Despite the great benefits of P3C, its implementation has been hindered by various obstacles. However, most of these obstacles are born from within the components of P3C. For instance, the study undertaken by (England, 2015) showed that not all clinicians supported the idea of allowing people to take active roles in their care. Other obstacles to the implementation of P3C are discussed below.
Lack of care coordination:
Most of the problems with implementation of P3C are born from each other. When systems are fragmented, coordination also becomes a problem. According to (GOV. UK. Department of Health and Social Care, 2012), lack of coordination is demonstrated by the way patients are unaware of where to go or whom to approach in case of a problem. According to (Schang et al., 2013), lack of coordination within a healthcare system is a major cause of poor quality of P3C.
Encouragement and support
Encourage and support can be taken in two ways. On the part of the patient, poor psychological and Emotional support is greatly affecting the implementation of P3C. In particular, this is seen in giving little or no attention to patients’ mental health and their entire wellbeing. It is also noted in the failure to attend patient’s physical health conditions. lack of encouragement and support. On the part of healthcare professionals, the lack of better methods of encouragement and poor support to healthcare professionals is serious challenges in the implementation of P3C (Friedman et al., 2016).
The absence of informational continuity
The absence of informational continuity has been named as one obstacle in the implementation of P3C. Health care systems are characterized by numerous records but most of them are inaccessible to patients which limit their efficacy in shared decision making. Effective shared decision making relies on the patient exposure to informational materials covering their specific needs. According to (Barry and Edgman-Levitan, 2012), parties can effectively share the decision-making process when both have the shared information. The work explains that the care provider tells the patients all the benefits and risks, and then allow the patients to express their preference.
Fragmented care system
Healthcare systems remain within their own economy and they are not considered as part of the entire system approach to the social care or any other service that is helpful to people with LHCs. According to (The King’s Fund, 2015), the health and social care systems are most of the times fragmented and services are based on institution and professional boundaries rather than being one coordinated system focusing on the patients’ needs. Coming from the same point of view, (Local Government Ombudsman et al., 2016) states that fragmentation causes assessment delays, poor quality of care, failures in dealing with safeguarding issues, and lack of proper aftercare follow-ups after discharge.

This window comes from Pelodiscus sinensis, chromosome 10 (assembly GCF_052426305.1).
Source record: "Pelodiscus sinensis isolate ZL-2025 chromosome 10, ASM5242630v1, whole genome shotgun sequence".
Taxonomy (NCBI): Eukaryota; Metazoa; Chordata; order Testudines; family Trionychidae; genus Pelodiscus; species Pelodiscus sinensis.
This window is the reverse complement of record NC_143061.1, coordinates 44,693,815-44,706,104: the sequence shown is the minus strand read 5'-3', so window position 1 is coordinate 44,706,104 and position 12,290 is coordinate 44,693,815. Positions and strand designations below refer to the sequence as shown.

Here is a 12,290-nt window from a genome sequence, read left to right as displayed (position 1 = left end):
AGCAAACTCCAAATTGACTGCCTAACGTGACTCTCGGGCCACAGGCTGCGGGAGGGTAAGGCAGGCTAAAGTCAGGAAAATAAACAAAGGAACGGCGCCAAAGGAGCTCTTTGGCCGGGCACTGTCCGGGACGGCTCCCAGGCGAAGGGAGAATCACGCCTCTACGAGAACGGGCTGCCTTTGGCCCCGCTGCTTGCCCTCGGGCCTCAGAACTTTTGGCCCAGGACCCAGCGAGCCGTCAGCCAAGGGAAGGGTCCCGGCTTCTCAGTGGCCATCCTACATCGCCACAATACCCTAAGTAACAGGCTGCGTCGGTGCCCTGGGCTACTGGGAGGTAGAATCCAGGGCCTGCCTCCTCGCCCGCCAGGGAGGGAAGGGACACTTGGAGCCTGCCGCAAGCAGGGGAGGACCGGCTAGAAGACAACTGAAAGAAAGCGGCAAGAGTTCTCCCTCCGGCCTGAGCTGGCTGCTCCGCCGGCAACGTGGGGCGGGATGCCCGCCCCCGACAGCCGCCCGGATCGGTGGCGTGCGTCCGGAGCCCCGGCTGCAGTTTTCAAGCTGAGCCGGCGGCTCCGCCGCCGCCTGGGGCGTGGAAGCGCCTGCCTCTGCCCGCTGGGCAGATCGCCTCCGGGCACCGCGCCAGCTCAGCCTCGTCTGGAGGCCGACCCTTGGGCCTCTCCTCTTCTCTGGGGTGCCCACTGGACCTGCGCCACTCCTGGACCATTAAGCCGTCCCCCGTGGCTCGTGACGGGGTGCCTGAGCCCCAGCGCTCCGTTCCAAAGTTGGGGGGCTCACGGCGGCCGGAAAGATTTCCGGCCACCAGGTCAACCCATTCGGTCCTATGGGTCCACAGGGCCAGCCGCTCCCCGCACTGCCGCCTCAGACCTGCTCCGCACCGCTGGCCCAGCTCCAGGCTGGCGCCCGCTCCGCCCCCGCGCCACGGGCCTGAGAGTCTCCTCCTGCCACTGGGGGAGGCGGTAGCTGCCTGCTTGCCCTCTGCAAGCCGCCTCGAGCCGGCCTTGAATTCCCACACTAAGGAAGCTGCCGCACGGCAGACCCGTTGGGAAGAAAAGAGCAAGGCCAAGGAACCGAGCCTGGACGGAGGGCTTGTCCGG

Limited human resources
The work of (Daveson et al., 2014) states that resources greatly influence P3C. The work explains that care coordination requires more health professionals, time and money. With few professionals in the healthcare centers, the officials might be overpowered and would not be able to provide holistic needs when they are multitasking.
Infrastructure system and communication barriers
P3C can be a problem for those people living in rural areas or those who have to visit health care centers for specialized services. According to (Goodwin et al., 2013), it is sometimes hard to provide well-organized personalized care to consumers living in remote areas due to the fact that care providers have to travel long distances which can affect the resources allocated to healthcare systems. The poor roads and lack of means of communication like phone among some patients is also a problem to P3C.
Implementation of P3C is an intervention that is multifaceted and complex. For better results, the intervention must be supported an all levels. The aim of this paper was to provide a discussion of the main components for the implementation of P3C. Another object that this paper wanted to achieve is a discussion of the main obstacles to the implementation of P3C. The main components discuss were commissioning. engaged, informed consumers and carers, organizational and clinical processes, and health and care professionals working in partnership. The obstacles discussed were the lack of care coordination, poor encouragement, and support methods, the absence of informational continuity, fragmented care system, limited human resources, infrastructure system and communication barriers.